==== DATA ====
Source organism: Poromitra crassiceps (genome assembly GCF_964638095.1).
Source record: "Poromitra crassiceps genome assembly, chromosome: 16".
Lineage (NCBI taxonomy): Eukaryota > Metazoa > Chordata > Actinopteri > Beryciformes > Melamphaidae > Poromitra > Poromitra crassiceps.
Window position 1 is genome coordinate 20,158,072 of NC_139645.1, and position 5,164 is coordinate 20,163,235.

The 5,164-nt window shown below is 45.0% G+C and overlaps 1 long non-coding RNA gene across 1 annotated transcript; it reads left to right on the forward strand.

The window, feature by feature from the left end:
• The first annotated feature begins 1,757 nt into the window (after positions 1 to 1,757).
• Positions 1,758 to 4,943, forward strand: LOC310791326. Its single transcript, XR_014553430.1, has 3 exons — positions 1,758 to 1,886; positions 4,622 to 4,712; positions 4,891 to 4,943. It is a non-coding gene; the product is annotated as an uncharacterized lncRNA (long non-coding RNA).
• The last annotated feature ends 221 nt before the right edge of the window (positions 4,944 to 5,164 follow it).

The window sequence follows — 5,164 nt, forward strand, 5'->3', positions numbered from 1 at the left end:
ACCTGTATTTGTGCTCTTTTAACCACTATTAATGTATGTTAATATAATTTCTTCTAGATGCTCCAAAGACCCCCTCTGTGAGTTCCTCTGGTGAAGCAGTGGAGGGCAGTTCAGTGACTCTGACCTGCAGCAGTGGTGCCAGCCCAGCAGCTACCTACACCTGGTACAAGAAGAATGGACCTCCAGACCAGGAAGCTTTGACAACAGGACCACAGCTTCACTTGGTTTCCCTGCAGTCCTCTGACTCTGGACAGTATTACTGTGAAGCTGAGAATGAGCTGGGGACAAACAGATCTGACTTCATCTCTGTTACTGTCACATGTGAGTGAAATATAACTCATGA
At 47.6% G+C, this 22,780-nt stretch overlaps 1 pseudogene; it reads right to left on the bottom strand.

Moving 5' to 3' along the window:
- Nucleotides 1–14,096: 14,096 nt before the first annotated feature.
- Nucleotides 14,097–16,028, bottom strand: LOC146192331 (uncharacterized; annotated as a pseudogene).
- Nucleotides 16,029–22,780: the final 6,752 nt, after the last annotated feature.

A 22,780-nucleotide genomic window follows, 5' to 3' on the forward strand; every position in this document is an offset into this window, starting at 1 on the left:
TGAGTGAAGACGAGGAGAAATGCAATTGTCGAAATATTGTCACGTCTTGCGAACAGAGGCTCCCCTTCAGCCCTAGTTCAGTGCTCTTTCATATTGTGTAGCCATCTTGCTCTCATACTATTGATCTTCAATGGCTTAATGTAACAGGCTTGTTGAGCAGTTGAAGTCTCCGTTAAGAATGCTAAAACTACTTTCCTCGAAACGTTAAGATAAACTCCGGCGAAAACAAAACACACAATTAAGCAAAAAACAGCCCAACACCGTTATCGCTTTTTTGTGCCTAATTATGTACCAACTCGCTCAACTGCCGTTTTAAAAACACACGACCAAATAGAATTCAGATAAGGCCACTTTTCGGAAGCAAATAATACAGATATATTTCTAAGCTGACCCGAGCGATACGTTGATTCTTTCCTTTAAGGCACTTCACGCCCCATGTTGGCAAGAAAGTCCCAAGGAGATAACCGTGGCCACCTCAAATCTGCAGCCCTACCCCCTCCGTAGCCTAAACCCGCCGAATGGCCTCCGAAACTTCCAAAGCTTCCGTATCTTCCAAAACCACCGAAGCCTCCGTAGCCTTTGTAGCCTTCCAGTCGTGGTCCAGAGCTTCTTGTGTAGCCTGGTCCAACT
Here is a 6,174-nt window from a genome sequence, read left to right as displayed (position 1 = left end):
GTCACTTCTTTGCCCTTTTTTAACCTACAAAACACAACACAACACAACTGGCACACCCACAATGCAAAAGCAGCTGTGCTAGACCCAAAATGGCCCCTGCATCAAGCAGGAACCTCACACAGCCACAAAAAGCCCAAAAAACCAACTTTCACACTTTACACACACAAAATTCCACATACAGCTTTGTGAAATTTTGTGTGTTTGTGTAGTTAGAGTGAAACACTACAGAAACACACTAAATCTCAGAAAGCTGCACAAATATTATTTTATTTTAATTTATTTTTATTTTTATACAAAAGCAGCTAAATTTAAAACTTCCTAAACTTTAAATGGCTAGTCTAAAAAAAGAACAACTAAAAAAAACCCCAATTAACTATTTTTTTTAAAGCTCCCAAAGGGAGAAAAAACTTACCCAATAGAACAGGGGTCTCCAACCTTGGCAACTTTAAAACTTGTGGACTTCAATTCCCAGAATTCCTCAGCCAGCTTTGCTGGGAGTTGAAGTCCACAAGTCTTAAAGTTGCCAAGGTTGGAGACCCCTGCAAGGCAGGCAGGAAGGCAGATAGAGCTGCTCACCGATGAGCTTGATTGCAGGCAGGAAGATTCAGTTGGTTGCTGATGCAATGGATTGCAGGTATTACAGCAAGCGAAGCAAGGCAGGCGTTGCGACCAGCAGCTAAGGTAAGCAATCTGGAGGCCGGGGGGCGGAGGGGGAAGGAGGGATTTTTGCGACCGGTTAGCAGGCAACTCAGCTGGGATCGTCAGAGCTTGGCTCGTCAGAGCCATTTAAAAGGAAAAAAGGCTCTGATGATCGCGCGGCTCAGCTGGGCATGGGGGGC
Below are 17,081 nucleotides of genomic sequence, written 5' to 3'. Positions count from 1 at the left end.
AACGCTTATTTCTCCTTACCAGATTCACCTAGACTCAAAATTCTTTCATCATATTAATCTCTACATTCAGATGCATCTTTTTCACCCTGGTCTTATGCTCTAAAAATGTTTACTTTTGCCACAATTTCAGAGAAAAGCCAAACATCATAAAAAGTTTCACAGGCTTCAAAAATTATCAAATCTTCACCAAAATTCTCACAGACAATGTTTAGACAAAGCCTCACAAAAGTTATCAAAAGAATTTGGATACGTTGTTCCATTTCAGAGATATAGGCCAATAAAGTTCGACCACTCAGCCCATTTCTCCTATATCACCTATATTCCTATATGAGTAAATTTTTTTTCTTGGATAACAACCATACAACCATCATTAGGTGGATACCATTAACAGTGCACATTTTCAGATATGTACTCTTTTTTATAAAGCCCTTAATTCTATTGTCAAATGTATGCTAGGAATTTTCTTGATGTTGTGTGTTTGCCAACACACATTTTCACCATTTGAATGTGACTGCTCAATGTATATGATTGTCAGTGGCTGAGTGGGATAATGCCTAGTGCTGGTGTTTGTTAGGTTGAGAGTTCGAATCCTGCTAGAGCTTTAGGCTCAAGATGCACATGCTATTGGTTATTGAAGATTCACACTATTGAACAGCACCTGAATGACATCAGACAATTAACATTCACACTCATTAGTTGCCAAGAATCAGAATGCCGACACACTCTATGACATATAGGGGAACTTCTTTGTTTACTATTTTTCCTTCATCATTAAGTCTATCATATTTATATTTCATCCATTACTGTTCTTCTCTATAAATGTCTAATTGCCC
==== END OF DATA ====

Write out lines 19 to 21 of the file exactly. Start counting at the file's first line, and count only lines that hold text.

Here is a 6,174-nt window from a genome sequence, read left to right as displayed (position 1 = left end):
GTCACTTCTTTGCCCTTTTTTAACCTACAAAACACAACACAACACAACTGGCACACCCACAATGCAAAAGCAGCTGTGCTAGACCCAAAATGGCCCCTGCATCAAGCAGGAACCTCACACAGCCACAAAAAGCCCAAAAAACCAACTTTCACACTTTACACACACAAAATTCCACATACAGCTTTGTGAAATTTTGTGTGTTTGTGTAGTTAGAGTGAAACACTACAGAAACACACTAAATCTCAGAAAGCTGCACAAATATTATTTTATTTTAATTTATTTTTATTTTTATACAAAAGCAGCTAAATTTAAAACTTCCTAAACTTTAAATGGCTAGTCTAAAAAAAGAACAACTAAAAAAAACCCCAATTAACTATTTTTTTTAAAGCTCCCAAAGGGAGAAAAAACTTACCCAATAGAACAGGGGTCTCCAACCTTGGCAACTTTAAAACTTGTGGACTTCAATTCCCAGAATTCCTCAGCCAGCTTTGCTGGGAGTTGAAGTCCACAAGTCTTAAAGTTGCCAAGGTTGGAGACCCCTGCAAGGCAGGCAGGAAGGCAGATAGAGCTGCTCACCGATGAGCTTGATTGCAGGCAGGAAGATTCAGTTGGTTGCTGATGCAATGGATTGCAGGTATTACAGCAAGCGAAGCAAGGCAGGCGTTGCGACCAGCAGCTAAGGTAAGCAATCTGGAGGCCGGGGGGCGGAGGGGGAAGGAGGGATTTTTGCGACCGGTTAGCAGGCAACTCAGCTGGGATCGTCAGAGCTTGGCTCGTCAGAGCCATTTAAAAGGAAAAAAGGCTCTGATGATCGCGCGGCTCAGCTGGGCATGGGGGGC
Below are 17,081 nucleotides of genomic sequence, written 5' to 3'. Positions count from 1 at the left end.